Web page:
How Many Deaths Due to Drunk Driving Are Attributed to Drunk Driving?
During the last decade, the percentage of drunk driving fatalities decreased in most states. The decrease was attributed to both greater awareness and higher enforcement of DUI laws. In 2004, alcohol-impaired drivers accounted for 33% of roadway fatalities in Washington, D.C.; in 2018, they accounted for 36.4% of roadway fatalities in that state. A report by the National Highway Traffic Safety Administration (NHTSA) analyzed the relationship between race and ethnicity and impaired driving. It found that African Americans, Hispanics, and Native Americans were more likely to be involved in a DUI accident.
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In the United States, more than nine thousand people die every year due to alcohol-impaired driving crashes. In addition, an estimated seventy-four thousand people suffer serious injuries as a result of such crashes. As many as one in three people will be involved in a drunk-driving crash at some point in their lifetime. A first-offense DUI can cost a driver upwards of $10,000 in fines and legal fees.
According to NHTSA, most alcohol-related crashes occur in urban areas. However, more than half of these crashes also occur on non-interstate roads. Pedestrians account for 10% of alcohol-related vehicle crash fatalities. In addition, motorcyclists are the most likely to be involved in a drunk-driving fatal crash. Motorcycle riders account for 29% of fatal crashes involving alcohol.
Young adults make up the biggest group of drunk drivers. In 2019, an estimated 11,055 deaths were attributed to drunk driving. This is a significant reduction in total drunk driving fatalities, which declined 81 percent in just one year. During this period, the number of individuals under 21 years of age who died in a drunk-driving crash decreased by a staggering 80 percent.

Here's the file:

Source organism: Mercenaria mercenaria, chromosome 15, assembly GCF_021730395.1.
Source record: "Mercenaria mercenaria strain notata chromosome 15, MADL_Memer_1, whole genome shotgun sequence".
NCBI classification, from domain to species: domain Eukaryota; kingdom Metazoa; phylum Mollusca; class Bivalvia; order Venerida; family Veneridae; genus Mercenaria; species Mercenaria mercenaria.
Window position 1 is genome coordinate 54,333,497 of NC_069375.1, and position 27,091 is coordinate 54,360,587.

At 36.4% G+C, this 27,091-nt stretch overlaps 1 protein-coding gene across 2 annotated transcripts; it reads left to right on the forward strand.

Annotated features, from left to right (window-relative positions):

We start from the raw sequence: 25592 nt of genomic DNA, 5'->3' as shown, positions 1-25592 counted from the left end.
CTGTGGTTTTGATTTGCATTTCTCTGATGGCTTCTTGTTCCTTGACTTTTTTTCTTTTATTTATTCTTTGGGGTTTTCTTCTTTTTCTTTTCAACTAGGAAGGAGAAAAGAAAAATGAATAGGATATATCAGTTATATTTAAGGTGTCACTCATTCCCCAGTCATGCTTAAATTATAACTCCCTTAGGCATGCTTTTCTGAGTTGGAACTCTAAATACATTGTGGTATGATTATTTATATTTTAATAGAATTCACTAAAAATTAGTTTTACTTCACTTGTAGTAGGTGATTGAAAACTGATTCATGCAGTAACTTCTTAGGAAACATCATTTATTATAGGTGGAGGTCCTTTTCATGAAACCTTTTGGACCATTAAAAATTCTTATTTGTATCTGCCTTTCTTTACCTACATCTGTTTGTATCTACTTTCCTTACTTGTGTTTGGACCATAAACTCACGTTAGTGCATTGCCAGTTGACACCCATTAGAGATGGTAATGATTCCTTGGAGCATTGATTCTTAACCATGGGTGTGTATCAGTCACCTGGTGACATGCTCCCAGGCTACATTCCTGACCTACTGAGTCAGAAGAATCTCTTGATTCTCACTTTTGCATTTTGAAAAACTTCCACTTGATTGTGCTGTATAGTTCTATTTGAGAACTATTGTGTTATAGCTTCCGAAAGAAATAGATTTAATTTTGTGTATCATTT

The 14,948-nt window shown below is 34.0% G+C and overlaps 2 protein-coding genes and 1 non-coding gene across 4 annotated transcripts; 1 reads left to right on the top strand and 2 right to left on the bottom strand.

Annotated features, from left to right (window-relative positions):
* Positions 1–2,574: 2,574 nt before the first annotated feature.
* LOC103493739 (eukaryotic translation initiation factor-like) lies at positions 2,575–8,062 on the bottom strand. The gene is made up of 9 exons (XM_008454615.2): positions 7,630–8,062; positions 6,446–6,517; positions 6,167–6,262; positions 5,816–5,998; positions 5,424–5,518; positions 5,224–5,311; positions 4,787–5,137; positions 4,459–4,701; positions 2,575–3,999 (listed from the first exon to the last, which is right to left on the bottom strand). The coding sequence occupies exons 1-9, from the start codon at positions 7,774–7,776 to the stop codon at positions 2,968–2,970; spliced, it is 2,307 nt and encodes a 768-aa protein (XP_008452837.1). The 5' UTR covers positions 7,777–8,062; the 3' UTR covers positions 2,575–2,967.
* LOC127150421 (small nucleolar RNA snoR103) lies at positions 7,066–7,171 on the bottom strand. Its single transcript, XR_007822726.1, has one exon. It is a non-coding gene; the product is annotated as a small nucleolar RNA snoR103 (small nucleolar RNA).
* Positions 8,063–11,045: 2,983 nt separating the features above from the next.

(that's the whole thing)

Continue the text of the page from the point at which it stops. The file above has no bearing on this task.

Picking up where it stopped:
The Fourth of July was the deadliest day of the year for alcohol-related crashes, with 812 people dying in such accidents. The holiday season often leads to more drinking, making the roads less safe. In fact, over a quarter of the profits of the alcohol industry are made between Thanksgiving and New Year. Moreover, the number of people who drink and drive during the holiday season increases by sixteen percent.
A large number of alcohol-related fatal crashes occurred at night. The average rate of alcohol involvement in a fatal crash was 3.4 times higher at night than during the day. In addition, one in five drunk driving fatal crashes happened in the dark. These conditions make it difficult for a driver to respond quickly and safely to a crash.
In addition, alcohol-impaired crashes are more likely to occur during the summer months. The period from Memorial Day to Labor Day is known as the “100 Deadliest Days of Summer”. In 2010, an estimated 2,344 child deaths were attributed to drunk driving. In addition, an estimated 62% of alcohol-impaired driving fatalities in the United States involve children under the age of 14.
A special report by the NHTSA investigated the relationship between race and ethnicity and drunk driving. It found that African Americans, Hispanics, Native Americans, and Asians are consistently at higher risk. The report also found that the average rate of blood alcohol concentration in fatal crashes was higher among men than women.